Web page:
(Reuters) – Citigroup Inc <C.N> reported a surprise drop on Monday in quarterly revenue due to a steep decline in its fixed income trading business, hurt by volatility in financial markets at the end of the year.
Shares of the company fell nearly 1.6 percent to $55.80 in early trading.
“A volatile fourth quarter impacted some of our market sensitive businesses, particularly fixed income,” Chief Executive Officer Michael Corbat said in a statement.
Fixed income revenue fell 21 percent in the quarter due to widening credit spreads. The squeeze on revenue caused Citi to narrowly miss its efficiency target for the year, despite a 4 percent decline in expenses.
The bank ended the year with an efficiency ratio of 57.4 percent, just shy of its 57.3 percent goal. A lower efficiency ratio means a bank is better at managing its overhead expenses as a percentage of revenue.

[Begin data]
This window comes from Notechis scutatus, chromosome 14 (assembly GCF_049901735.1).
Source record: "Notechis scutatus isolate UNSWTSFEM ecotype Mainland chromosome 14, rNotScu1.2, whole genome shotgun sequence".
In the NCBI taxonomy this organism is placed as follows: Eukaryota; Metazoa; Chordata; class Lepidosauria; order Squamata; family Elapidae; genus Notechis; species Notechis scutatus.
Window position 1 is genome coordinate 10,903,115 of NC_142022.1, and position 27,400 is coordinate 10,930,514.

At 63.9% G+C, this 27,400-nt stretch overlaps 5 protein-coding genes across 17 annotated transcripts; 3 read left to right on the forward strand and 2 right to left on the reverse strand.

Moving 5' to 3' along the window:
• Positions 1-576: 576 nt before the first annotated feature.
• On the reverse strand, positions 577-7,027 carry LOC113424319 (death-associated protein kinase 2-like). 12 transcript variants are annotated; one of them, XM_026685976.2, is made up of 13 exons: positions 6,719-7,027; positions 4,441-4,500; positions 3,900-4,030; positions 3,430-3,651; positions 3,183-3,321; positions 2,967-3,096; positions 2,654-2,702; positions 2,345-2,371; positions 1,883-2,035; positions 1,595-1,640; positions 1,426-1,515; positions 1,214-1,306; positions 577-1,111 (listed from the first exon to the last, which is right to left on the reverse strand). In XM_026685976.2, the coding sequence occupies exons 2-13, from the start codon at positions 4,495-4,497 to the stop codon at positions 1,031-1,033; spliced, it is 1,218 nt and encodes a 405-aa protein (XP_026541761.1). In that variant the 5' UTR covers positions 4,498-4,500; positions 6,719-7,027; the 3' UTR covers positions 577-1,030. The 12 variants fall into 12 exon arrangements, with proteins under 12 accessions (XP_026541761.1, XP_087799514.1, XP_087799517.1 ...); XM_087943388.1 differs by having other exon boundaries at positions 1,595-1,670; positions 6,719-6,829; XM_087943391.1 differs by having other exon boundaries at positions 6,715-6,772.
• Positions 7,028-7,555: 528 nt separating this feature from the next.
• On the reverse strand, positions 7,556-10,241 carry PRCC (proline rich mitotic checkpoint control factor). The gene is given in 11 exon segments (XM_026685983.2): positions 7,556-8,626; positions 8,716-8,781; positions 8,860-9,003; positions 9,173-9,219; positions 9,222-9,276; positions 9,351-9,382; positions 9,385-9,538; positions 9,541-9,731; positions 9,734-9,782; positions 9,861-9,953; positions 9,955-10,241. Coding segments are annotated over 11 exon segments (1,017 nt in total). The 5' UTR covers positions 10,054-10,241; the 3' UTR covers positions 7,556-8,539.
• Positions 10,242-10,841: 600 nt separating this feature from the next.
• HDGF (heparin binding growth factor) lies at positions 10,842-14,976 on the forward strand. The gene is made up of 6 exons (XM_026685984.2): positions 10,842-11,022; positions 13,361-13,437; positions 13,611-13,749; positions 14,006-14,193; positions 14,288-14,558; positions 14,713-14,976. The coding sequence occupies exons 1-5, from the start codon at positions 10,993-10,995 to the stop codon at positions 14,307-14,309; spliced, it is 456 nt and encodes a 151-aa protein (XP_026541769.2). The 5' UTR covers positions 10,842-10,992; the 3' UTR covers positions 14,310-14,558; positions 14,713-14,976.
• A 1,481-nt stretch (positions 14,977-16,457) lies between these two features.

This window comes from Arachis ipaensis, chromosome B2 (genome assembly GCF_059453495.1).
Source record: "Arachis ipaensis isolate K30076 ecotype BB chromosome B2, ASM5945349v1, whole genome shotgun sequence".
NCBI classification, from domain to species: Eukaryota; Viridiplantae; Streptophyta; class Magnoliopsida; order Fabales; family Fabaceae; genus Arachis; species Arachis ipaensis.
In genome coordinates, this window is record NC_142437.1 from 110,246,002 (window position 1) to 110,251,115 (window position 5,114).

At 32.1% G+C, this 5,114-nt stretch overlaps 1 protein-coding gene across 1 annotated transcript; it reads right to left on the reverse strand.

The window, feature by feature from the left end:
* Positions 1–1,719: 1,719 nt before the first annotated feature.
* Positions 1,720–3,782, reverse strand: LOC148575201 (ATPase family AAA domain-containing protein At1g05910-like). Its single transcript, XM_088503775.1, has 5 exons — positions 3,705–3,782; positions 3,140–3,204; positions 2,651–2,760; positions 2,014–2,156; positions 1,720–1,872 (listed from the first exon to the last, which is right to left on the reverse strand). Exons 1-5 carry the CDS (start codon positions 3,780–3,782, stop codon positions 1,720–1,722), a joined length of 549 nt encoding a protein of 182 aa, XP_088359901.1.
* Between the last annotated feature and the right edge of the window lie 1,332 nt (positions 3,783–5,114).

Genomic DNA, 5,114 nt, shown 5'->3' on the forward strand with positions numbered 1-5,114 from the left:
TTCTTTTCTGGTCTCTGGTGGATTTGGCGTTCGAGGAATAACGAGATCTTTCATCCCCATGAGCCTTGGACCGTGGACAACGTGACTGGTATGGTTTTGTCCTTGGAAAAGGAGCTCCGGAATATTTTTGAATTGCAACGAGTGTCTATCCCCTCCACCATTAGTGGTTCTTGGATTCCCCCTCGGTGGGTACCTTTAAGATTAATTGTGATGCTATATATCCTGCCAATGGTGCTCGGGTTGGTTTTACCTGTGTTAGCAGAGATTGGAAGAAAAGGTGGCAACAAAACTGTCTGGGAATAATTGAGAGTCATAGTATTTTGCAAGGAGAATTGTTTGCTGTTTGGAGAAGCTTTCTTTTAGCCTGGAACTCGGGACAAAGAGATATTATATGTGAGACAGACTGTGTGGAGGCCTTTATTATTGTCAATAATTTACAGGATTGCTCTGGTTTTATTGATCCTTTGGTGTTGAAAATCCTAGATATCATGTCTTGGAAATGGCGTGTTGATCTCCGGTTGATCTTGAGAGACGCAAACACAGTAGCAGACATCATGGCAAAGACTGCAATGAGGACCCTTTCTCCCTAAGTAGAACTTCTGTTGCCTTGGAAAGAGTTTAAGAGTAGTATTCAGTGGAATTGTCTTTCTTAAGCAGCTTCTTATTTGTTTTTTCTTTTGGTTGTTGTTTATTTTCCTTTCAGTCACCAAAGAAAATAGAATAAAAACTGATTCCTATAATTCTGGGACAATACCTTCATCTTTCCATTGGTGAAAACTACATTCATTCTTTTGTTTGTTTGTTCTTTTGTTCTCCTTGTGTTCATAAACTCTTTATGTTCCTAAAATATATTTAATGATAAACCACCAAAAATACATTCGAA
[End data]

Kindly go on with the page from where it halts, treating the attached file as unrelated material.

Despite missing its efficiency goals, Citi exceeded its target for returns on tangible common equity (ROTCE), a widely watched measure of how well banks use shareholder money. Citi reported a 2018 ROTCE of 10.9 percent, topping its goal of 10.5 percent.
Citi is the first of the major U.S. banks to report fourth-quarter results. Wall Street majors JPMorgan Chase & Co <JPM.N>, Bank of America Corp <BAC.N> and Goldman Sachs <GS.N> will report later this week.
Citi’s results, however, may not be a good bellwether for most U.S. banks as it gets roughly half of its revenue from outside the United States.
Excluding a one-time tax related gain, quarterly profit rose to $4.22 billion (£3.2 billion), or $1.61 a share, in the quarter ended Dec. 31, from $3.70 billion, or $1.28 a share, a year earlier.
Revenue fell 2 percent to $17.12 billion. Analysts were expecting a 1.7 percent rise in revenue to $17.55 billion and a profit of $1.55 per share, according to IBES data from Refinitiv.
(Reporting by Imani Moise in New York and Siddharth Cavale in Bengaluru; Editing by Arun Koyyur)